Search Engine Optimizer Admits Extorting Money from a Local Merger and Acquisitions Firm
For Immediate Release
U.S. Attorney's Office, Northern District of Texas
Defendant Threatened to Inflict Economic Harm
DALLAS, Texas — A man, who, along with his sister, was indicted last year on felony offenses stemming from their attempts to extort money from a business in Dallas, pleaded guilty in federal court today, announced John Parker, U.S. Attorney for the Northern District of Texas.
William Stanley, 53, a/k/a “William Laurence,” “Bill Stanley,” “William Davis,” “William Harris,” and “William L. Stanley,” pleaded guilty today to one count of Hobbs Act – Extortion. He faces a maximum statutory penalty of 20 years in federal prison and a $250,000 fine. Sentencing is set for January 4, 2016, before U.S. District Judge David C. Godbey.
Stanley, a U.S. citizen, most recently resided in Romania with his wife, a Romanian national. In 2013, he traveled several times between Europe and the United States. On March 3, 2014, he was arrested on a related federal criminal complaint at George Bush Intercontinental Airport in Houston, where he arrived on a flight from Europe. He has been in custody since that time.
Stanley’s sister, Lynn Faust, a/k/a “Lynn Michaels,” 55, was arrested in Sweden in May 2014. Ms. Faust was extradited and appeared in court in the Northern District of Texas on October 16, 2014. On October 21, 2014, the government withdrew its motion to detain, and the Court released Faust on conditions of release. She pleaded guilty in July 2015 to a Superseding Information charging one count of receiving the proceeds of extortion and aiding and abetting. She faces a maximum statutory penalty of three years in federal prison and a $250,000 fine. Her sentencing is set for February 1, 2016, before Judge Godbey.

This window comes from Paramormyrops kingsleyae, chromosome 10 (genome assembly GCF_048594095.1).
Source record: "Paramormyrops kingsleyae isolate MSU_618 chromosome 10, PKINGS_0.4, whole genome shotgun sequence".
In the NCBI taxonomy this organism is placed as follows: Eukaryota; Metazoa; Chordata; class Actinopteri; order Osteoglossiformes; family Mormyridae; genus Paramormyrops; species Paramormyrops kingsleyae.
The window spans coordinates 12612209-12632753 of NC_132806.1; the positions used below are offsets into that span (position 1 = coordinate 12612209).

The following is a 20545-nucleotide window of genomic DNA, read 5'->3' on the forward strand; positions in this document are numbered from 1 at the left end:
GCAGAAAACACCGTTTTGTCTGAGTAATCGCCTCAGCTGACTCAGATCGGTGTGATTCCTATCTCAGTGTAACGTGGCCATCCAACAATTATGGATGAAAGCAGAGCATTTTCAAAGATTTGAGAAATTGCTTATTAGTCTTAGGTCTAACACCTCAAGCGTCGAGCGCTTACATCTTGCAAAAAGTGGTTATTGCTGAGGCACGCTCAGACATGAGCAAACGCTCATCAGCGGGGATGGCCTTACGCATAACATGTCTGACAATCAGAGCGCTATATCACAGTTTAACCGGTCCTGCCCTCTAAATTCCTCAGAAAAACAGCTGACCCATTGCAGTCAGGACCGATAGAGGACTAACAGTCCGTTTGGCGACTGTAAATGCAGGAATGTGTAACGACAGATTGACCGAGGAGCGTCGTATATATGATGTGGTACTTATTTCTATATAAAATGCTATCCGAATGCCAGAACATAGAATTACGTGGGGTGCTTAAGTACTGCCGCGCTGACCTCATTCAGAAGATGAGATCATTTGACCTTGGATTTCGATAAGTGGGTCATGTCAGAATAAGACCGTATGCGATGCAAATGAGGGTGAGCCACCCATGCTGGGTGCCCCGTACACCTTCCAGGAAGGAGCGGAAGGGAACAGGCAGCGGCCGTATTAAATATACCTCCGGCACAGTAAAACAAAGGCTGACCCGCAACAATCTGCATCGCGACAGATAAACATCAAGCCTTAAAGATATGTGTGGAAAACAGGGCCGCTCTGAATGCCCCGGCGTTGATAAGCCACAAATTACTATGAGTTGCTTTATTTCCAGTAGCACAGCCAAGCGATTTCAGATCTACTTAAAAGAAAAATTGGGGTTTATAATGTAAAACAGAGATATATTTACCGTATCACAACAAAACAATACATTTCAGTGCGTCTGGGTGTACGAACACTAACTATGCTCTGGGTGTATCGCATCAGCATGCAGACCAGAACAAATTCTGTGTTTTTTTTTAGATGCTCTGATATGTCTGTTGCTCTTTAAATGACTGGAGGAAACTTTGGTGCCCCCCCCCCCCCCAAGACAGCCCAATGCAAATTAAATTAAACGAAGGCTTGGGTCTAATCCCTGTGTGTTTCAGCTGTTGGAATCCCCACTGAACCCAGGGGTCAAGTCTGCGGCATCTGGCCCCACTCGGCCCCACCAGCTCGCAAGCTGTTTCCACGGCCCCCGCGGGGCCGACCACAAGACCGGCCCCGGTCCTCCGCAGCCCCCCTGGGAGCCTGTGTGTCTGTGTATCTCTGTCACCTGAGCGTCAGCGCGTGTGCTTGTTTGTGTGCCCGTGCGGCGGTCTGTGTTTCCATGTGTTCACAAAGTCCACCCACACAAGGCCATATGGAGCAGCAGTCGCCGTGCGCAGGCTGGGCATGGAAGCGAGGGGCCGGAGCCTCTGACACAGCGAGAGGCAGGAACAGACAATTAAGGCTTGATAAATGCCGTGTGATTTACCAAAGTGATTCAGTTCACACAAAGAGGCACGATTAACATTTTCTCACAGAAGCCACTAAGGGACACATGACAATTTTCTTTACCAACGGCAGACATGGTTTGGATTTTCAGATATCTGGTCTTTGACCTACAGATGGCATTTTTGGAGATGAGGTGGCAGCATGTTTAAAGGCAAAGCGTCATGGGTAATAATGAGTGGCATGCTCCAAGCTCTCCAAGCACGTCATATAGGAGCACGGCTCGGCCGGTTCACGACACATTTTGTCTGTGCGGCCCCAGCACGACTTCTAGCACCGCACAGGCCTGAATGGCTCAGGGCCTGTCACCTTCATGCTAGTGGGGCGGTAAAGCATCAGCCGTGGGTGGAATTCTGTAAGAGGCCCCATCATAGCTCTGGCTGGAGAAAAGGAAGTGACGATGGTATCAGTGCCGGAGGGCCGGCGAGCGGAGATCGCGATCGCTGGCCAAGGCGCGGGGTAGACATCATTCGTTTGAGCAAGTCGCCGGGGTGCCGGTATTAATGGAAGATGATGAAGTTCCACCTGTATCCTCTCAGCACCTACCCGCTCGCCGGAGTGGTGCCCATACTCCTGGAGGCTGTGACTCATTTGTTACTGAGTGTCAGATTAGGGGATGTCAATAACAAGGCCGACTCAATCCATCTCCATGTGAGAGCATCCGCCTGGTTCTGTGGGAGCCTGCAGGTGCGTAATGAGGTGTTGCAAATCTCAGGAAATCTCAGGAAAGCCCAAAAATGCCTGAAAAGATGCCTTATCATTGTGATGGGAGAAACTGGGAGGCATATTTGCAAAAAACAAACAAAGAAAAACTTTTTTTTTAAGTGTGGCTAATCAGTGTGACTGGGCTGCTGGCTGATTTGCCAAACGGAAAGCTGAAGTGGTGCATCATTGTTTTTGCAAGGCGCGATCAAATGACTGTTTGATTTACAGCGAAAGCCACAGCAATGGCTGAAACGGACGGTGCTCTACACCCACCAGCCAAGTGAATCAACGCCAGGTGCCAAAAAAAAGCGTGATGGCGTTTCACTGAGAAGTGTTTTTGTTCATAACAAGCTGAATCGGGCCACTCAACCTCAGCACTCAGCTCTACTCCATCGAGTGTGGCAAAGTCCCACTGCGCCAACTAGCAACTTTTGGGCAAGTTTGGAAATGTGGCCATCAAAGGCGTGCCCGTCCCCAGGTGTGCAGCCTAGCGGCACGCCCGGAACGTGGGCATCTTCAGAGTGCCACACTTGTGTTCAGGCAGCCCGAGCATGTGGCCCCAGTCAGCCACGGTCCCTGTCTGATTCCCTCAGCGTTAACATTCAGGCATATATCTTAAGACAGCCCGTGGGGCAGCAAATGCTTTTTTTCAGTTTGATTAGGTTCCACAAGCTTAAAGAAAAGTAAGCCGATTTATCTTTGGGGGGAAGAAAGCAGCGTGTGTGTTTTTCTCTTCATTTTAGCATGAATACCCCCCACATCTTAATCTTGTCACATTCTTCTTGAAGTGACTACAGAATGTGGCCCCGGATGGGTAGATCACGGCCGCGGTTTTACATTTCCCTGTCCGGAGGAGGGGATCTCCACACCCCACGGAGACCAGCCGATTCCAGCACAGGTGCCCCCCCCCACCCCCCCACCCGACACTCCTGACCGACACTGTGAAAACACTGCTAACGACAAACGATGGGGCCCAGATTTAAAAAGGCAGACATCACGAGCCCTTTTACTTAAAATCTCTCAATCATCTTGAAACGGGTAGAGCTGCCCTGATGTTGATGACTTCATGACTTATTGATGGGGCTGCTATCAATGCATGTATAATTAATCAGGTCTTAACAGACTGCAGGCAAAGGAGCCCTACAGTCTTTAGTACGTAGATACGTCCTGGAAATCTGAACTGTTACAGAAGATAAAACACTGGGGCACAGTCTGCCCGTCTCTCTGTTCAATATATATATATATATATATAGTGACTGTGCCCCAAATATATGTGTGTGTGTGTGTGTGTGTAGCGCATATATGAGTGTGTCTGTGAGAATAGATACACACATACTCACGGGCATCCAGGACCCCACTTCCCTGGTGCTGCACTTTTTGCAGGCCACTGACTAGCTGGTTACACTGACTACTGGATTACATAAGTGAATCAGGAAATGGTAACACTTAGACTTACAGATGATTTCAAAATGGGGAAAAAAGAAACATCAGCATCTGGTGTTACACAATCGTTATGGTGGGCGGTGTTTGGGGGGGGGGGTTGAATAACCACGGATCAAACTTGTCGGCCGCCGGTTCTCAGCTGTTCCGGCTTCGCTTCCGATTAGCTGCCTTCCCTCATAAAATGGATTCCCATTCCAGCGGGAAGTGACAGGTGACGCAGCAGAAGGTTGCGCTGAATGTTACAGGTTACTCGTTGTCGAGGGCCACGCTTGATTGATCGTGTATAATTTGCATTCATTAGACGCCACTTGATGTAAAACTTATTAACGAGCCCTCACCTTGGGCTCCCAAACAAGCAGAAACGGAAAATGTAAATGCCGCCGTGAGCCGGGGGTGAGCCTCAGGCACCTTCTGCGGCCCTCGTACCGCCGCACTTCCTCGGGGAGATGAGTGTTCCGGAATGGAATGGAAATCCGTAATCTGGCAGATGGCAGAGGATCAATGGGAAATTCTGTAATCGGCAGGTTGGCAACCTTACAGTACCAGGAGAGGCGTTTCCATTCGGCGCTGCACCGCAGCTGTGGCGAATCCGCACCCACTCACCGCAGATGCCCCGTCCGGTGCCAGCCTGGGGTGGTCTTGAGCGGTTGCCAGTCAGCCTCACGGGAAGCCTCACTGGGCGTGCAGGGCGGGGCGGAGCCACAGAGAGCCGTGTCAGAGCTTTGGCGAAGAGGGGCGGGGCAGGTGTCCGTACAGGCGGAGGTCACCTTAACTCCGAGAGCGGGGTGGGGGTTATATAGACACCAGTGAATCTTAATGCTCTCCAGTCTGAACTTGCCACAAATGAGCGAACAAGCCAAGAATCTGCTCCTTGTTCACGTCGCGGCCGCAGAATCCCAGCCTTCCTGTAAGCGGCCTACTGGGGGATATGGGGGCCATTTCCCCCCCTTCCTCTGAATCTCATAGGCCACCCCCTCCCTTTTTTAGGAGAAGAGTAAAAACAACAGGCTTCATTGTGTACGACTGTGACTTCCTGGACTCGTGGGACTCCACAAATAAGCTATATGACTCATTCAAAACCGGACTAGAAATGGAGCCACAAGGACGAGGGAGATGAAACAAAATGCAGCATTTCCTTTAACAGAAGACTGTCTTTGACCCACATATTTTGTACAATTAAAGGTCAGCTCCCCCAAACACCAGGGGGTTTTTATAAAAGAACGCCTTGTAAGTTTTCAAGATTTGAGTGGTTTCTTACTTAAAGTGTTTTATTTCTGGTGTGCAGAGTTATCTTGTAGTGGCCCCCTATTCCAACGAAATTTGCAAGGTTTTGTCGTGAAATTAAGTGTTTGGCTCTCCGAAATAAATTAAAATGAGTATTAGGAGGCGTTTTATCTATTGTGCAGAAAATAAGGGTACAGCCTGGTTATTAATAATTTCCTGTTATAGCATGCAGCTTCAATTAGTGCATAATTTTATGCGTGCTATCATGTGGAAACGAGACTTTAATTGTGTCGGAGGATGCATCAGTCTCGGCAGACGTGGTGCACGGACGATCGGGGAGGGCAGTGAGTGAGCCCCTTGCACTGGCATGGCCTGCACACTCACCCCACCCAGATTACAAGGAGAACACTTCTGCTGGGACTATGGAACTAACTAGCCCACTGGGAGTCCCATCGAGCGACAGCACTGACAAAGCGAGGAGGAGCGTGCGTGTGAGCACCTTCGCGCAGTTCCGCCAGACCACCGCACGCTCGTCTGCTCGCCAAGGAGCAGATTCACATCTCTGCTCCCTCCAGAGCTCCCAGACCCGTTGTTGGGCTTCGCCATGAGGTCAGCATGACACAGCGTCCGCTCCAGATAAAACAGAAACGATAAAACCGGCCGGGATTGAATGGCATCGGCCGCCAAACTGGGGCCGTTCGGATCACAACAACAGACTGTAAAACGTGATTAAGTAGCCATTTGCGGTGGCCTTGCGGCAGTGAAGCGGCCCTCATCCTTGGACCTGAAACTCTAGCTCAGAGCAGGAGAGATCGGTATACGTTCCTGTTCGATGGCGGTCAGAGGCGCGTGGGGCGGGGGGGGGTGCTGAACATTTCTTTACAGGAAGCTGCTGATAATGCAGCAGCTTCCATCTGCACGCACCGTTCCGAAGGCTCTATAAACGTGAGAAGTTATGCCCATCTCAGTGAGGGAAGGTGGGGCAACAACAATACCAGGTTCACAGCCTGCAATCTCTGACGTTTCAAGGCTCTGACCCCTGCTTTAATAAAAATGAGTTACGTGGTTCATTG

Faust assisted Stanley in operating his search engine optimization (SEO) company. A legitimate SEO business engages in standard practices such as optimizing the underlying HTML code on a website for certain keywords that a search engine indexer, (e.g., a web crawler for Google, Bing, etc.) would associate with a given search query. An illegitimate SEO business engages in deceptive tactics to affect search engine rankings and the volume of results. Such deceptive tactics include creating fraudulent reviews (good or bad), creating fictitious websites, or hiding text on websites.
While Stanley engaged in some legitimate SEO work, he also engaged in illegitimate and illegal SEO activities. Stanley also extorted individuals and companies by threatening to engage in the illegitimate SEO work, that being posting fraudulent comments and creating negative reviews online, if the victim did not pay him a certain sum of money.
In November 2009, a Dallas-based firm, GE, entered into a contract with Stanley for SEO services and reputation management. Stanley was hired because of his ability to improve a firm’s online reputation through search results. After approximately one year, however, GE sought to terminate its relationship with Stanley after it determined he had acted outside of his contracted duties. Stanley also created websites that had the ability to damage GE’s reputation by associating GE with a scam. Stanley demanded additional payments to end his contractual relationship with GE and to surrender the administrator rights to the websites to GE. From November 2010 through January 2011, GE paid Stanley a total of $80,000 to terminate the relationship.
Posing as “William Davis” and “William Laurence,” Stanley transmitted threatening communications, via email and telephone, from foreign countries to GE in the Northern District of Texas. Those communications threatened to post comments on the Internet wrongfully disparaging GE’s reputation, if GE did not send money to Stanley.
Because of Stanley’s threats to harm GE’s reputation through negative Internet posts that would adversely affect GE’s ability to conduct business if it failed to send money, GE responded to the wrongful inducement by sending four payments totaling $29,556 by MoneyGram to Stanley in Brasov, Romania.
According to the stipulated facts outlined in the factual resume, the government can readily prove that Stanley’s extortive conduct caused GE to make the above payments and to lose revenue. The extortive conduct also affected interstate commerce. In addition, the government contends that as of May 2014, it could readily prove that Stanley engaged in similar extortionate conduct with approximately 40 to 45 victims (including GE). The government contends the loss attributed to Stanley was over $230,000.00.
The FBI is investigating. Assistant U.S. Attorney C.S. Heath is in charge of the prosecution.
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Updated December 22, 2015